Why the tax problems? Expats frequently have foreign financial accounts and must follow complicated tax filing and reporting rules. Some expats don't realize they must file a U.S. return. And, as part of the IRS focus on international noncompliance, expats have been clear targets. Most IRS enforcement has been centered on properly reporting foreign financial accounts and income. As the IRS starts using information it receives about foreign accounts under FATCA, compliance enforcement will only increase.
Bottom line: Expats who have been subject to compliance enforcement generally have large tax liabilities and penalties. In the past, the IRS hasn't been able to effectively reach many expats with its collection enforcement tools, such as liens and levies. However, with the new passport restrictions, the IRS will have the upper hand on many of these taxpayers to compel them to pay their back taxes.
Expats may not even know they're in trouble
Expats may be surprised that their passports are restricted when they take a business trip or vacation back to the United States and can't travel back home.
One cause of this surprise is unreliable international mail. In 2015, TIGTA cited considerable problems with foreign-based taxpayers receiving their IRS mail (TIGTA Rep't No. 2015-30-072).
The second cause is that some IRS procedures don't require the IRS to send mail to foreign taxpayers. For example, the IRS doesn't always have to send notices to taxpayers it has already warned before initiating enforcement actions for delinquent return investigations. Internal Revenue Manual Section 220.127.116.11 specifically informs IRS collection officers who are requesting delinquent returns that if the taxpayer is given a deadline and warned of enforcement action by telephone, a letter is not required to be sent.
In general, foreign-based and domestic taxpayers have few ways to check their status with the IRS. Recent account features added to IRS.gov allow taxpayers to look up how much they owe, but few taxpayers can set up the account because of an arduous authentication process. Foreign taxpayers are further hindered because the authentication process requires a U.S.-based phone number (country code +1).
Expatriates: Know your tax status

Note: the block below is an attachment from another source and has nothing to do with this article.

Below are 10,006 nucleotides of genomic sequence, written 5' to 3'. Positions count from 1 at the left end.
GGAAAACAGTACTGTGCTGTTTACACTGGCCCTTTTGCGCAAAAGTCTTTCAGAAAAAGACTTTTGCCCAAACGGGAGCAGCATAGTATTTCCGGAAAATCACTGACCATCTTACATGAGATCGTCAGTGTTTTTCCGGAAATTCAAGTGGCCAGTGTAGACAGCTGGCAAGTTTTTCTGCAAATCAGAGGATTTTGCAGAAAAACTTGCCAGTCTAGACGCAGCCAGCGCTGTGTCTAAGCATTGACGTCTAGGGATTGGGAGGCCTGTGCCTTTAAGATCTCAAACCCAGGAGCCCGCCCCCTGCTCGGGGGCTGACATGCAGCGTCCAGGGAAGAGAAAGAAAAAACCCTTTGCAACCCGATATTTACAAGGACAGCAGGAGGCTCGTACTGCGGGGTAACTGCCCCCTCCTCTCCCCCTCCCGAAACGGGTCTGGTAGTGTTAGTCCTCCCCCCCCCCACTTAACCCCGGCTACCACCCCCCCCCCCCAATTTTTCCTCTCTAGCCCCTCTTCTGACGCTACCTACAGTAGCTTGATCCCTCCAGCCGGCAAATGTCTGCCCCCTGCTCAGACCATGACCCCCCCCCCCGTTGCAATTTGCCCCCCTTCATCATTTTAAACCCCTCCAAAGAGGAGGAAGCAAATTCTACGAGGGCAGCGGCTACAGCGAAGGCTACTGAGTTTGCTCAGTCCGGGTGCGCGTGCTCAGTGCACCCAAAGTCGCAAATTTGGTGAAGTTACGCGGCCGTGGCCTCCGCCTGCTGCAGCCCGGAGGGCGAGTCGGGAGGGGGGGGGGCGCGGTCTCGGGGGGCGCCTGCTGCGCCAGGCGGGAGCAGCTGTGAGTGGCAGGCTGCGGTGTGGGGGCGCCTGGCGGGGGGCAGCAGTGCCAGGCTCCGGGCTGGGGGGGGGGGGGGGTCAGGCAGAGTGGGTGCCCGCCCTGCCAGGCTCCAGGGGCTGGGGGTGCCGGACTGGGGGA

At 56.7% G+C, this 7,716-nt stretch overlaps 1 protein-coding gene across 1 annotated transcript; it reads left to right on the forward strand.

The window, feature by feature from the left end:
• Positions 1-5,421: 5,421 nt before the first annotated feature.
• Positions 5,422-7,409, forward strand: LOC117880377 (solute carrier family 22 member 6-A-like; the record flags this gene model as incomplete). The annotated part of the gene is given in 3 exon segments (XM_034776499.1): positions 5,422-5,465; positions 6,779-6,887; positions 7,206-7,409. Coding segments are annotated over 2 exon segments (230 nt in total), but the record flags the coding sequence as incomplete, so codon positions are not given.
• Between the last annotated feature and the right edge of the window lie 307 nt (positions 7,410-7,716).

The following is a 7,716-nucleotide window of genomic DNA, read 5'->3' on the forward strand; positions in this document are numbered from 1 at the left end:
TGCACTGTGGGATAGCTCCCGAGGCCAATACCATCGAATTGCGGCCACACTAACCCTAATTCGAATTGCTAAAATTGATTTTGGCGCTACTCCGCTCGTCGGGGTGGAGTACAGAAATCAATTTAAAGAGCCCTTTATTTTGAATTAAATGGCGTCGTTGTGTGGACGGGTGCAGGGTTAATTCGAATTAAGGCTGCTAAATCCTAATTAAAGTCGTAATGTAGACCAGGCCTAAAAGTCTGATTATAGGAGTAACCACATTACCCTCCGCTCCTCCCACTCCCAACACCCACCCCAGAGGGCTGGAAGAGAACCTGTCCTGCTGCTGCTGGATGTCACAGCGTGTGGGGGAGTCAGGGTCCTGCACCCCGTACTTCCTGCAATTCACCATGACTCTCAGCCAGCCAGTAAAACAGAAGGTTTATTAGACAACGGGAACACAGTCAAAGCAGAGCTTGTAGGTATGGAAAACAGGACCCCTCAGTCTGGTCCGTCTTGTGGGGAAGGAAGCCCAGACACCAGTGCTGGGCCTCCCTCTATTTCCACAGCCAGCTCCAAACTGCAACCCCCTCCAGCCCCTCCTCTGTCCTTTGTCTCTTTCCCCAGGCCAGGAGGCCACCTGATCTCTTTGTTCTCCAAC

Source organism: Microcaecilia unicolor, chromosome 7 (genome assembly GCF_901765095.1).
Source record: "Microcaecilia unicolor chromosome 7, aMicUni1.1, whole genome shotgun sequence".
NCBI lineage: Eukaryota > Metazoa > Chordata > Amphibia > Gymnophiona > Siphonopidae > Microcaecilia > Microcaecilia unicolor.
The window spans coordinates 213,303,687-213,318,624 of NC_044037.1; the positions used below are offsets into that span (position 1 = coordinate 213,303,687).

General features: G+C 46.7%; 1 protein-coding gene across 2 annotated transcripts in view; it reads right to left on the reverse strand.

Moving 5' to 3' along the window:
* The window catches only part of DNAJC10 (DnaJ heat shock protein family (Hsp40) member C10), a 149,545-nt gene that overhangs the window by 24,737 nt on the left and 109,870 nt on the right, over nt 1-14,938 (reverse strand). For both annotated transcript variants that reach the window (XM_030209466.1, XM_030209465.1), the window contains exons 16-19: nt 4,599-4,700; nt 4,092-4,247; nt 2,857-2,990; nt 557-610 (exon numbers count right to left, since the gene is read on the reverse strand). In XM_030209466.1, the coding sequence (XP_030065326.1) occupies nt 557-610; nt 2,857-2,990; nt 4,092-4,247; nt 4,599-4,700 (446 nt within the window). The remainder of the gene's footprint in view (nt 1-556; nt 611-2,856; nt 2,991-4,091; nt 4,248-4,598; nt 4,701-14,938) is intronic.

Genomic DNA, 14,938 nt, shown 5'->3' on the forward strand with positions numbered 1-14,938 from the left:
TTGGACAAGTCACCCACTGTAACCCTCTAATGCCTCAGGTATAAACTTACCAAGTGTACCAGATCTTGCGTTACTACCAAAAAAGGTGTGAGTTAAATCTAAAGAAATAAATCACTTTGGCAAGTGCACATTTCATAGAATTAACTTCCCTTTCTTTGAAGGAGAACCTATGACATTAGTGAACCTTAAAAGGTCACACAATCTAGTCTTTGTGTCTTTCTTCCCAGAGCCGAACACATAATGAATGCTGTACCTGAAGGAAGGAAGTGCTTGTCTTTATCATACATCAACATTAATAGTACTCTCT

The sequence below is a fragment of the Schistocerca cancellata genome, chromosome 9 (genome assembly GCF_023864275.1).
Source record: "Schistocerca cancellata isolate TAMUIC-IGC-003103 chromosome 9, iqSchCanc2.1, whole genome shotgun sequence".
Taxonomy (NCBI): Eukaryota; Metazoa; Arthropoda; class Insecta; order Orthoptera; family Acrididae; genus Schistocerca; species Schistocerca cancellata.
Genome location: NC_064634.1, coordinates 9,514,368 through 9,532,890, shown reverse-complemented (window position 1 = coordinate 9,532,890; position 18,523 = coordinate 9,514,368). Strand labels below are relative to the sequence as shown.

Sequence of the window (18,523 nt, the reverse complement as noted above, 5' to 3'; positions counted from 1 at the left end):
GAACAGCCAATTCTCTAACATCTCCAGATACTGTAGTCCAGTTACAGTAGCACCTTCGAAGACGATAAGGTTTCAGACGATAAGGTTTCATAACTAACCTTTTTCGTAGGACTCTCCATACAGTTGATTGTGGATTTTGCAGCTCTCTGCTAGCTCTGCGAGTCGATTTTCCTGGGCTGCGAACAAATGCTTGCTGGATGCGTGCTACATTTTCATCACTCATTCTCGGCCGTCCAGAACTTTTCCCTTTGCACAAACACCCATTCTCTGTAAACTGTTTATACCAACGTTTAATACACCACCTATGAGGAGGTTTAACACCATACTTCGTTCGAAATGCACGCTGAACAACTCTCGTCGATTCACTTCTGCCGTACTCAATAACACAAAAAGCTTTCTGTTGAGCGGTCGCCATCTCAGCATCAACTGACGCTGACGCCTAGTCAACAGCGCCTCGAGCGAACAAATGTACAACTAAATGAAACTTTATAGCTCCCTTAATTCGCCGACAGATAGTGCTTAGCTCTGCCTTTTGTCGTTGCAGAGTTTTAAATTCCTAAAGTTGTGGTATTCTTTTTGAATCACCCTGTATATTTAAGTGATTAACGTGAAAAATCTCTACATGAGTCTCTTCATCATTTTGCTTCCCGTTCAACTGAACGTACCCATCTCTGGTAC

Expats who have or suspect that they may have unpaid taxes should confirm their status with the IRS. Call the IRS Collection division at 855-519-4965 or 267-941-1004 for international calls.
Once the IRS puts passport restrictions in place, taxpayers who think that they may be subject to passport restrictions can call the State Department's National Passport Information Center at 877-487-2778.
How to get right with the IRS
Affected taxpayers with pending or upcoming overseas travel should look to getting into an agreement with the IRS as soon as possible (see link for streamlined agreements here).
If taxpayers owe less than $100,000, they can easily set up most installment agreements as long as they're willing to allow the IRS to automatically deduct payments. All other agreements and hardship situations will require taxpayers to file detailed financial statements that document their financial situation (Collection Information Statement) to enter into an agreement and get in good standing with the IRS. These type of agreements take weeks, if not months, for the IRS to confirm.
Once a taxpayer is in good standing, the IRS will send a notification to the State Department within 30 days to remove the seriously delinquent tax debt status and lift passport restrictions (see here). Currently, there is no expedited process in place to lift passport restrictions for taxpayers who get back in good standing.
One important note: Paying the balance owed to under $50,000 without entering into an agreement with the IRS on the remaining balance will not lift the passport restrictions (again, see here for more information).
Moral of the story
If your client owes back taxes and isn't in an arrangement that exempts him or her from the passport restrictions, act now. Taxpayers should look to set up an installment agreement or another arrangement if they are in hardship situations.
U.S. taxpayers abroad who have no idea about their compliance status should avoid the surprise and contact the IRS right away to confirm that they are in good standing.
Jim Buttonow, CPA/CITP, directs H&R Block Tax Notice Services. He has more than 28 years of experience in IRS practice and procedure. Eric Scali, J.D., LL.M., manages quality assurance, training, and tax expertise within H&R Block Expat Tax Services. To comment on this story, contact Chris Baysden, senior manager of newsletters at the AICPA.